US officials walk out

YAREN – The resettlement of refugees from an Australia-run detention centre on the Pacific Island of Nauru as part of a deal with the US has been thrown into doubt after American officials interviewing detainees left the facility abruptly.

The officials halted screening interviews and departed the island on Friday, two weeks short of their scheduled timetable and a day after Washington said the US had reached its annual refugee intake cap.

The Australian government was prepared to pay out to stop the shame of Manus Island being aired in court. But the ultimate cost is borne by the refugees and asylum seekers who have had their lives ruined

“US were scheduled to be on Nauru until 26 July but they left on Friday,” one refugee told Reuters, requesting anonymity as he did not want to jeopardise his application for resettlement.

In the US, a senior member of the union that represents refugee officers at the Citizenship and Immigration Services (USCIS), a Department of Homeland Security agency, told Reuters his own trip to Nauru was cancelled.

Jason Marks, chief steward of the American Federation of Government Employees Local 1924, told Reuters his trip had been pushed back — and it was unclear whether it would even take place. The USCIS did not respond to requests for comment.

On Saturday, the White House did not immediately respond to requests for comment. However, the USCIS said on Saturday that the program would continue but offered no details.

“We do not discuss the exact dates of USCIS’ circuit rides to adjudicate refugees’ applications. However, we are planning return trips,” the agency said in a statement. “It is not uncommon for the dates of tentatively-planned refugee circuit ride trips worldwide to change due to a wide variety of factors.”

The Australian immigration department declined to comment on the whereabouts of the US officials or the future of a refugee-swap agreement between Australia and the US that Donald Trump earlier this year branded a “dumb deal”.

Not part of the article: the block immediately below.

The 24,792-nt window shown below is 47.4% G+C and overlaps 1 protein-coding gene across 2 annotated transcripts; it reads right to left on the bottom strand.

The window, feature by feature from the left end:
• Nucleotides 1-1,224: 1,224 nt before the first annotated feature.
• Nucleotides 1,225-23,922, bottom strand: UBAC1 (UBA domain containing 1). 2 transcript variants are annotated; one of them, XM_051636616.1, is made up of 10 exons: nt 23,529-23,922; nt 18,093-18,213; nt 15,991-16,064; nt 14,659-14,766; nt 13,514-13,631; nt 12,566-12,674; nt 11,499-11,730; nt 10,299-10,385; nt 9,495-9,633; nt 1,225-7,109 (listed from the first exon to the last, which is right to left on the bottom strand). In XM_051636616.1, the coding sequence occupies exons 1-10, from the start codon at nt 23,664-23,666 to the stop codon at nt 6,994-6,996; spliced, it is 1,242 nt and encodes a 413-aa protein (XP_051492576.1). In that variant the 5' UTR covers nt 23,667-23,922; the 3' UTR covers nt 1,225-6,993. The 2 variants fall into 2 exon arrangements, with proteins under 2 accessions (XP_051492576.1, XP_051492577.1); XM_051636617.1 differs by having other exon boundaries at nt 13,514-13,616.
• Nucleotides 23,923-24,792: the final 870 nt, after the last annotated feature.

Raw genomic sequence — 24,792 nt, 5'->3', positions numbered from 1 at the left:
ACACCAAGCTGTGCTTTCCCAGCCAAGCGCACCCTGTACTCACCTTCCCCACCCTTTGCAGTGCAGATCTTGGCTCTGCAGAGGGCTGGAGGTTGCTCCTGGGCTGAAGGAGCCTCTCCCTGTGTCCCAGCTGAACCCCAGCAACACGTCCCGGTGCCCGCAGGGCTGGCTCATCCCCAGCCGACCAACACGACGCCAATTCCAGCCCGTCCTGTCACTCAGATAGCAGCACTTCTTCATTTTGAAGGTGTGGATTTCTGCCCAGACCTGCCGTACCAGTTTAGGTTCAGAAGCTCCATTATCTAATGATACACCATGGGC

An indefinite postponement of the deal would have significant repercussions for Australia’s pledge to close a second detention centre on Papua New Guinea’s Manus Island on 31 October. Only 70 refugees, less than 10 per cent of the total detainees held in the camp, have completed US processing.

“The US deal looks more and more doubtful,” Ian Rintoul from the Refugee Action Coalition said. “The US deal was never the solution the Australian government pretended it to be.”

The former US president Barack Obama agreed the deal with Australia late last year to offer refuge to up to 1250 asylum seekers. The Trump administration said it would only honour the deal to maintain a strong relationship with Australia — and then only on condition that refugees satisfied strict checks.

In exchange, Australia has pledged to take Central American refugees from a centre in Costa Rica, where the US has taken in a larger number of people in recent years.

The swap is designed, in part, to help Australia close both Manus and Nauru, which are expensive to run and have been widely criticised by the United Nations and others over treatment of detainees.

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